You have maybe been doing what you do for a living for some time. I know I have! But what could you have been? You could say that the world we navigate is a series of interconnecting and crisscrossing paths. Our lives unfold as a journey along one route, but there are so many more routes you could have taken. It can often be the smallest thing that decides your direction of travel. So, given the almost arbitrary route selection we end up with, let me ask you a couple of questions:

  • If you could have been anything at all, what do you think you would now be doing to earn a living?
  • If you had taken a different path at one of the many junctions or crossroads in your life, where do you think you might be now and what do you think you would be doing?

I think we often think that our current path was always destined. When I was in my early teens I expressed a desire to join the Royal Navy. I do spend a lot of time on boats. I am not sure what appealed to me. I think in part it was the uniforms and in part it was a fascination with the sea and where it could take you. I had not even sat my O Levels at that time and my parents persuaded me that I should do my exams and then decide. I had been thinking about the Navy for a long time but somehow, in sitting my exams, the notion of the Navy seemed to get left behind.

Next, I decided that I might like to train as a surveyor. No-one in my family, close or distant, as far as I knew had ever trained in a profession so no-one could help me.  I was working towards my A levels and was holding two conditional offers of a university place. One was at St Andrews and the other at Newcastle. Both were places to study Geology. However, to this young lad from London, St Andrews was too far away so I dropped that one and decided that if I got into Newcastle, I would swap courses and do surveying.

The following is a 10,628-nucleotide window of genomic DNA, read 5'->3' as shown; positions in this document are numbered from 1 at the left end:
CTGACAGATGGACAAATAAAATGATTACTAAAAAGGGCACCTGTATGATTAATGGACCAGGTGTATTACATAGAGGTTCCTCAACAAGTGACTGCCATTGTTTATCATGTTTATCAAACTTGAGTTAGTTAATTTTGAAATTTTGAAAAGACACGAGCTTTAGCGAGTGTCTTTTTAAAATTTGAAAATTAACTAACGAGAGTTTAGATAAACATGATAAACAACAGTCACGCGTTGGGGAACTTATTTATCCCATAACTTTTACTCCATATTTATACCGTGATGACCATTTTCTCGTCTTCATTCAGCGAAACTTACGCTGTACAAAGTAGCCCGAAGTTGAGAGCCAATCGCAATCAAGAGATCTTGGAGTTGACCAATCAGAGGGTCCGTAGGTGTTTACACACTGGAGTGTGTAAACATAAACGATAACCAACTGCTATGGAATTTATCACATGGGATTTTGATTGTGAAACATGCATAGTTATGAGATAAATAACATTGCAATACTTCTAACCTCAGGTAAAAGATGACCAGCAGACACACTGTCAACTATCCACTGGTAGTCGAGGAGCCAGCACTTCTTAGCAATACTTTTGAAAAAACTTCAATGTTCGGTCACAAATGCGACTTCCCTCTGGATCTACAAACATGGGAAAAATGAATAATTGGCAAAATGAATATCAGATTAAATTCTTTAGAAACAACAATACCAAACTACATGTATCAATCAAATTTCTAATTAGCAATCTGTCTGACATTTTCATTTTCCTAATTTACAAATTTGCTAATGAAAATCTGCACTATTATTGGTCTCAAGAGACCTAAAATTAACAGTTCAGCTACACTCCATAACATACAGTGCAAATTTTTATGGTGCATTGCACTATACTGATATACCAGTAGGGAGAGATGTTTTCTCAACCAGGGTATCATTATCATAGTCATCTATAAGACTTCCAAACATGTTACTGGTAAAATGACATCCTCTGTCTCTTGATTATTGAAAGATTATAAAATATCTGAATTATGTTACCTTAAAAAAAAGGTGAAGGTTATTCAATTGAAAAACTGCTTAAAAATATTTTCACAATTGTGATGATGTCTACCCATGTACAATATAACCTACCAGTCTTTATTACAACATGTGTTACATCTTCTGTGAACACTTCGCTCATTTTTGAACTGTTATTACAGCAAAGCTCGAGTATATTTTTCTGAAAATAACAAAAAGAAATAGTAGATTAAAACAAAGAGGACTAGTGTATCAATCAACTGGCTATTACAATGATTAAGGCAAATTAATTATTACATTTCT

Another major crossroads in my life! My father became ill during my exams and died. I missed my grades at university by one grade. A teacher at my school took control and persuaded St Andrews to let me in through clearing, and all thoughts of surveying were gone.

I thoroughly enjoyed Geology at St Andrews. Alongside my Geology degree course I did botany for 2 years. Absolutely fascinating. However, at the end of 4 years I fell out of university. What next? Well, my girlfriend of 2 years was from Orkney and so I ended up there, initially for the summer, but turned out to be two years working in and around her father’s farm. I would have given anything at that time to become a farmer. I bought some stock! But the harsh realities soon told me that without capital I was going nowhere.

My earlier thoughts about surveying came to the surface again, as I liked the idea of being partly office and partly field based. However, I could not see any way to finance that option. I needed something that meant that I could return to Scotland and be self-employed. I looked around and at that time there were a lot of vacancies for trainee accountants. It was a professional qualification after all and very portable.

I got married and started my training. I joined a largish firm in London as a trainee. I moved firms a couple of times but within 7 years was back in Scotland and self-employed working long hours to build up a small firm that me and another guy bought on very soft terms.

That seemed to be the end of the side currents of life, but no. I met Helen and a few years later we set off on our own, just the two of us in an office. That was 2001. Worked hard to build up our fledgling business, went through some commercial “learning” moments, but then got the opportunity to buy another small practice. That seemed to go not too bad, so we did the same twice more in the next 4 years. As many of you will know we did the same again in 2022.

There were a lot more times during my life when the winds and tides of life could have taken me somewhere else. Where could I have ended up? I may have joined the Navy, trained as a surveyor. I might just have stayed in London, not gone to university and got a job in a bank. Who knows.

Anyway, at this point I do not really care. I really like what I do, we have built up a good team, my kids are all grown up and seem to be pretty normal, and I am with the people (one in particular) that I want to be with. What else matters?

But it does not stop me wondering what other paths I may have trod in different circumstances.

What’s your story? When you look back, it is probably filled with as many junctions and crossroads as mine.


Alan E Long

The Long Partnership

07770 738770



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